SoftBank also said that as of Dec 31, the fair value of the $100bn Vision Fund I was down 4.4% from a year earlier due to markdowns in privately held companies despite gains in some listed holdings, such as ride-hailing groups Didi and Grab. The valuation for investments in Vision Fund II was down 6.2%.

Below are two slides showing the dire duds and dismal returns at both Vision Fund 1 and 2; pay particular attention to the latter: as FT’s Robert Smith reminds us, this was a fund launched “to facilitate the continued acceleration of the AI revolution through investment in market-leading, tech-enabled growth companies”, and suggested that it had raised $100bn from the likes of Apple, Microsoft, Standard Chartered, a bunch of Japanese banks and the Kazahk sovereign wealth fund. Oops.

With SoftBank’s bullish founder offstage, its finance chiefs repeated that its balance sheet and investment portfolio was “safe” and “resilient” to placate investors concerned by the group’s borrowing costs as interest rates rise. Alas, it was not enough and SoftBank stock tumbled and was last down about 44% from its March 2021 all time high (it would be far lower if it wasn’t for the billions in stock buybacks authorized by the bank meant to keep its stock price elevated).

Kirk Boodry, an analyst with Redex Research, said it would probably take time for market perceptions on SoftBank and its Vision Funds to improve, making it difficult for them to expand investments in the near future.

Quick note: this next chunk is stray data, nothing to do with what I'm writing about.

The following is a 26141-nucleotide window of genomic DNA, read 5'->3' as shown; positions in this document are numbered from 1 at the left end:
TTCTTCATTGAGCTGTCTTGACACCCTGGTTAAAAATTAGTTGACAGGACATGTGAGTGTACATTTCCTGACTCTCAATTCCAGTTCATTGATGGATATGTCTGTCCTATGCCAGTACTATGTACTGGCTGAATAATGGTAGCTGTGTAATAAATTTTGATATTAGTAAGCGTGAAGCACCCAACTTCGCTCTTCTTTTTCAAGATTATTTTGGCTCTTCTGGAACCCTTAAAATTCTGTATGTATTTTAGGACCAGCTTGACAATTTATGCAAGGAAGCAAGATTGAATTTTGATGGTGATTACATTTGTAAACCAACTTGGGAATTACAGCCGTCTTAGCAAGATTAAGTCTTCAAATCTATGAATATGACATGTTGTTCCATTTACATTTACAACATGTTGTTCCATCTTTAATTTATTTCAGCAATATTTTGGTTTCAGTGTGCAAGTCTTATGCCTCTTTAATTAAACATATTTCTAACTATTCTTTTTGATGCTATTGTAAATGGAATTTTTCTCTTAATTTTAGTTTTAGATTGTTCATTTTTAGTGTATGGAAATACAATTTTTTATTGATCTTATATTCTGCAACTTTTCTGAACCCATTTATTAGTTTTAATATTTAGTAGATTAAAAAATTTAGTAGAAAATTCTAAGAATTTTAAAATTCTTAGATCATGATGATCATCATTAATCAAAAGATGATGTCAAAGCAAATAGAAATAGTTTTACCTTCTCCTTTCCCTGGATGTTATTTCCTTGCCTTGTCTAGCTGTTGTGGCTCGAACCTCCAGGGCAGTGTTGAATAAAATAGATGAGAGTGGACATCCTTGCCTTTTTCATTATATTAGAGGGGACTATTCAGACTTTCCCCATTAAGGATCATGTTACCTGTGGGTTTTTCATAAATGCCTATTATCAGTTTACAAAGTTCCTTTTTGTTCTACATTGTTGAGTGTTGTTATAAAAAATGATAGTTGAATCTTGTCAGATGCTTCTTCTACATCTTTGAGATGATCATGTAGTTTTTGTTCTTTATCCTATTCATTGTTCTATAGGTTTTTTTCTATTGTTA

“In order to be more proactive and aggressive with investing, they need money,” Boodry said. “The initial public offering of Arm is the quickest way for them to monetise, but beyond that, there is not a lot you can sell within the Vision Fund because many of the investments are underwater.”

But there may be another reason why Masa decided to be mysteriously absent from yesterday’s call: due to the continuing investment losses, Son – once Japan’s richest man – is personally on the hook for about $5.1 billion on side deals he set up at SoftBank to boost his compensation, as losses mounted at its core Vision Fund venture capital arm.

As Bloomberg reports, Son, whose stake in SoftBank grew in recent months, also owns portions of the company’s key investment vehicles. While these holdings have sparked controversy due to corporate governance concerns, the Japanese billionaire has denied any conflict of interest (and yet, India’s Adani just lost half his net worth for something very similar).

According to Bloomberg calculations, Masa’s unrealized losses grew $400 million from three months before. The founder and chief executive of SoftBank was down $4.7 billion on the same side deals through the September quarter.